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Title:Enhanced phase change heat transfer through advanced fabrication techniques
Author(s):Kim, Moonkyung
Director of Research:Miljkovic, Nenad
Doctoral Committee Chair(s):Miljkovic, Nenad
Doctoral Committee Member(s):Jacobi, Anthony M.; Ferreira, Placid M.; Braun, Paul V.
Department / Program:Mechanical Sci & Engineering
Discipline:Mechanical Engineering
Degree Granting Institution:University of Illinois at Urbana-Champaign
Degree:Ph.D.
Genre:Dissertation
Subject(s):Phase change, Heat transfer, Fabrication
Abstract:Phase change heat transfer is an essential phenomenon occurring both in nature and in our daily lives. The natural abundance along high latent heat makes water the most widely used fluid for several applications. Industries involving thermoelectric power generation, filtration, desalination, and HVAC&R (Heating, Ventilation, Air Conditioning and Refrigeration) systems utilize water as the working fluid. As a result, these industrial applications are susceptible to water phase change during operations. Heat transfer during vapor to liquid phase change or condensation is a critical industrial operation, determining the efficiency and costs of several processes. It is well established that dropwise condensation of water vapor has 10 – 20 times higher heat transfer compared to filmwise condensation. Dropwise condensation is promoted by hydrophobic surfaces, characterized with intrinsic advancing contact angles (CA) greater than 90° as against filmwise condensation on hydrophilic (CA < 90°) surfaces. With the advancement of micro-nanofabrication over the past three decades, novel ultra-low adhesion superhydrophobic (CA > 150°) surfaces have been developed through the combination of surface structuring and chemical functionalization. Recently, researchers have observed that when microdroplets (~10 – 100 μm) condense and coalesce on an ultra-low adhesion structured surface, the resulting excess surface energy causes the droplet to jump out of the surface against gravity. The removal of coalesced condensate droplets leads to rapid clearing of the condensing surface, resulting in higher nucleation rates. Such jumping-droplet based condensation has been shown to further enhance heat transfer coefficient by 30% when compared to classical dropwise condensation. This phenomenon has brought significant attention to fabricating superhydrophobic nanostructured surfaces to achieve spontaneous droplet removal for several applications including self-cleaning, thermal diodes, anti-icing, vapor chambers, electrostatic energy harvesting, and condensation heat transfer enhancement. In addition to enhanced heat transfer applications due to condensation, researchers have also investigated superhydrophobicity itself using various materials, structures, and non-polar coating techniques for versatile applications. The studies herein mainly focus on gaining fundamental understanding of water vapor nucleation on intrinsically designed surfaces, controlling and developing different wettability patterns. From developing facile fabrication methods, to providing design guidelines for optimizing wetting characteristics, the work herein leads to rational design and development of micro and nanoengineered surfaces for enhanced phase change heat transfer, elucidating their versatility for a plethora of energy related applications.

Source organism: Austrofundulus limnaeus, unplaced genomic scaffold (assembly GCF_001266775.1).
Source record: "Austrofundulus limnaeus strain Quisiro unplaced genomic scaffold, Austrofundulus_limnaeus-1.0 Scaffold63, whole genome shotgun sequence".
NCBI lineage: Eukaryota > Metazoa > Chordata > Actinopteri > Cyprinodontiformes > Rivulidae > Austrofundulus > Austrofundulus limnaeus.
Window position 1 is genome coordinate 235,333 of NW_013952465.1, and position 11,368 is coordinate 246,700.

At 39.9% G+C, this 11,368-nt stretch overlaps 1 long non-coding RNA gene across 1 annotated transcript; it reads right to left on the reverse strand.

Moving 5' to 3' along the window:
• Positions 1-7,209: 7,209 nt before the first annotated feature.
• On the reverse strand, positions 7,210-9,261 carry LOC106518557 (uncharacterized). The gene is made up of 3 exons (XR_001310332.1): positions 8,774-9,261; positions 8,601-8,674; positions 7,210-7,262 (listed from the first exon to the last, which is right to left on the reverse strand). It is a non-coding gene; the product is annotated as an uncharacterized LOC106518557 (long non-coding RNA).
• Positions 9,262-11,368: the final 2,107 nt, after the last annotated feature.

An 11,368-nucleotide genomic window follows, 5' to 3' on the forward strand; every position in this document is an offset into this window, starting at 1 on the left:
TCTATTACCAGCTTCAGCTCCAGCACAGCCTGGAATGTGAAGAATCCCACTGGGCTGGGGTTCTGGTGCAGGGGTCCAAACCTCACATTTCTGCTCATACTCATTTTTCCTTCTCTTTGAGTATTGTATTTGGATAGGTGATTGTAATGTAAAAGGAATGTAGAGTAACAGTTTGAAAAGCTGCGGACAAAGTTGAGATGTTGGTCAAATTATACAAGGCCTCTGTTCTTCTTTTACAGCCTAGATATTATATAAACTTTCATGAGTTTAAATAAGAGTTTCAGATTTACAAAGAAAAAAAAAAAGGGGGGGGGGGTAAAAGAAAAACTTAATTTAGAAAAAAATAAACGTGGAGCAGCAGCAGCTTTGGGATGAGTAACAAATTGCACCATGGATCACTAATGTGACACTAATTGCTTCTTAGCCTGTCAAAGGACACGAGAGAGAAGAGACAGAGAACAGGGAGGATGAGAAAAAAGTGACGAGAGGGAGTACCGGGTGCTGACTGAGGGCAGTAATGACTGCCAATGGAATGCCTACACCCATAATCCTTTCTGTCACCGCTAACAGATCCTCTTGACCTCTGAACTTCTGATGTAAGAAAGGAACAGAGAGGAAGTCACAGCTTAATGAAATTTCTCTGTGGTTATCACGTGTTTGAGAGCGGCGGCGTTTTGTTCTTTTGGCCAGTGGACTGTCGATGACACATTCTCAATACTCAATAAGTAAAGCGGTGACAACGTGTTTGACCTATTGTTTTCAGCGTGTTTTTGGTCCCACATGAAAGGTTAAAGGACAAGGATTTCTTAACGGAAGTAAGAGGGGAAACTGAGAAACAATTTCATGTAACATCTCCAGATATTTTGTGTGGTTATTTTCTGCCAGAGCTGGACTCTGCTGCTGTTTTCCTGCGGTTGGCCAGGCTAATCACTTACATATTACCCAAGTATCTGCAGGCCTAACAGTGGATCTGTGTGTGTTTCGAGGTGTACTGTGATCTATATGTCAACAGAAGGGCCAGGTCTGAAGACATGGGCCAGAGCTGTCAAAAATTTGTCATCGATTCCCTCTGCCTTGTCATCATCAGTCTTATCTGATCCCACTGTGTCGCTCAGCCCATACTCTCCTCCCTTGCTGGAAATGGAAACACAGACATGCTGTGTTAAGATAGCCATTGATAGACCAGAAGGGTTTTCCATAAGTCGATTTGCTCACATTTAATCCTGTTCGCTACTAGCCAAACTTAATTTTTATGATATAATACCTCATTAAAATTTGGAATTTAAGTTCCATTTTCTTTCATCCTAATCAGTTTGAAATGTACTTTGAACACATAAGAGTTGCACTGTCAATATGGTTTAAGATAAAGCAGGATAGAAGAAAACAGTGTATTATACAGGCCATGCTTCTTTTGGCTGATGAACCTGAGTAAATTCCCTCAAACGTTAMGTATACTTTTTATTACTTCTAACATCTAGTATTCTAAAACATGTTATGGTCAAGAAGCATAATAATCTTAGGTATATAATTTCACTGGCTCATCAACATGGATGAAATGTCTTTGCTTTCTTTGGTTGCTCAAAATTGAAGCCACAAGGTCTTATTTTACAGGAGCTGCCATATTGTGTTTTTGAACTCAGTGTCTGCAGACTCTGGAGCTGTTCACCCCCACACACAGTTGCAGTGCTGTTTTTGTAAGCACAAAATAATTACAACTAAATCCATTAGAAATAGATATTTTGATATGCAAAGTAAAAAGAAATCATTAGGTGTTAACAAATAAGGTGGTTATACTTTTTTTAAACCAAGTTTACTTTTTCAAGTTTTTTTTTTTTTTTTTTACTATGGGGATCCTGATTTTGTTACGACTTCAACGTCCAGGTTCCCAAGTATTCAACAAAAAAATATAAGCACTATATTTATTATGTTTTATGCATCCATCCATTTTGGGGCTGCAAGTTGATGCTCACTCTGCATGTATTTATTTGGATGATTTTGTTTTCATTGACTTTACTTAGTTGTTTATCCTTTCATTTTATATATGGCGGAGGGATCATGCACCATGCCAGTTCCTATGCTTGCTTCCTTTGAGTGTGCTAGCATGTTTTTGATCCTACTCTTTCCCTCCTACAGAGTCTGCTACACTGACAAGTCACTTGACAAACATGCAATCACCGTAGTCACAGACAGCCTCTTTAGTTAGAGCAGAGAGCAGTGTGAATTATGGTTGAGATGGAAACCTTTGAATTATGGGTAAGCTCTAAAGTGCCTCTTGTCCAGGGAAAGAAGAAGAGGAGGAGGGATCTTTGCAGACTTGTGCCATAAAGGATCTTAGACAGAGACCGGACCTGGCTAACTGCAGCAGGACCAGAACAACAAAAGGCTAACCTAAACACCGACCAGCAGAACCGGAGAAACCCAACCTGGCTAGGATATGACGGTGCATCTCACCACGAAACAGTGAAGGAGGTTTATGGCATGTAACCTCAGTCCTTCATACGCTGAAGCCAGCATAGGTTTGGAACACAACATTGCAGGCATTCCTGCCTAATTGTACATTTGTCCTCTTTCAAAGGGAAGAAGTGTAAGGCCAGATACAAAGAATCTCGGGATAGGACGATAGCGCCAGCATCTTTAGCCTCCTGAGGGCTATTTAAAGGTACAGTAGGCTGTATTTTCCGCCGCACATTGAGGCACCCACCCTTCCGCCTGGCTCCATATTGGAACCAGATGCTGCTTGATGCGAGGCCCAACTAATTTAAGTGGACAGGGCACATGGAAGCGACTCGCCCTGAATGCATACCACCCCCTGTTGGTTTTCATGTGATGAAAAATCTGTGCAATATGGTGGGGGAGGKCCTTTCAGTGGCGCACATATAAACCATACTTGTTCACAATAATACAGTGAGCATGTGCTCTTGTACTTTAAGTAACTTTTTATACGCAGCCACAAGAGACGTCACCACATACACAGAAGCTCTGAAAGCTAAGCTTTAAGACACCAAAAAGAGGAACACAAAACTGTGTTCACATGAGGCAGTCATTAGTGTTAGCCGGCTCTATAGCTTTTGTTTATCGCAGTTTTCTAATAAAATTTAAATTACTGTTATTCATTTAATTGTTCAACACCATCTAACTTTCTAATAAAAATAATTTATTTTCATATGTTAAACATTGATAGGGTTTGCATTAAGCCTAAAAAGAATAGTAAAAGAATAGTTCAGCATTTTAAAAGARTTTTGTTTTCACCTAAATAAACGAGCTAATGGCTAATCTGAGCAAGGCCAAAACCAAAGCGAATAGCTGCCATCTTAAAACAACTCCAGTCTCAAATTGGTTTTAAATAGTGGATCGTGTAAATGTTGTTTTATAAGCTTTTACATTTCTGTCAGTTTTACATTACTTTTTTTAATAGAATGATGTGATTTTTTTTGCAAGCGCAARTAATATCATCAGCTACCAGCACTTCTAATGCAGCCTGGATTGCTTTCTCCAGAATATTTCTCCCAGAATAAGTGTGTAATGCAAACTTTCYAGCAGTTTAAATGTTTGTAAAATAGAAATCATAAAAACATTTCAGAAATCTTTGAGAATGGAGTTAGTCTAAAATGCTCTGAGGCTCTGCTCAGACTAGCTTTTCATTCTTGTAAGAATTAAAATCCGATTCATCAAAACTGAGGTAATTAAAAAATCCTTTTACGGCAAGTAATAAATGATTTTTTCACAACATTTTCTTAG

Issue Date:2019-04-17
Type:Text
URI:http://hdl.handle.net/2142/105048
Rights Information:© 2019 Moon-Kyung Kim
Date Available in IDEALS:2019-08-23
Date Deposited:2019-05


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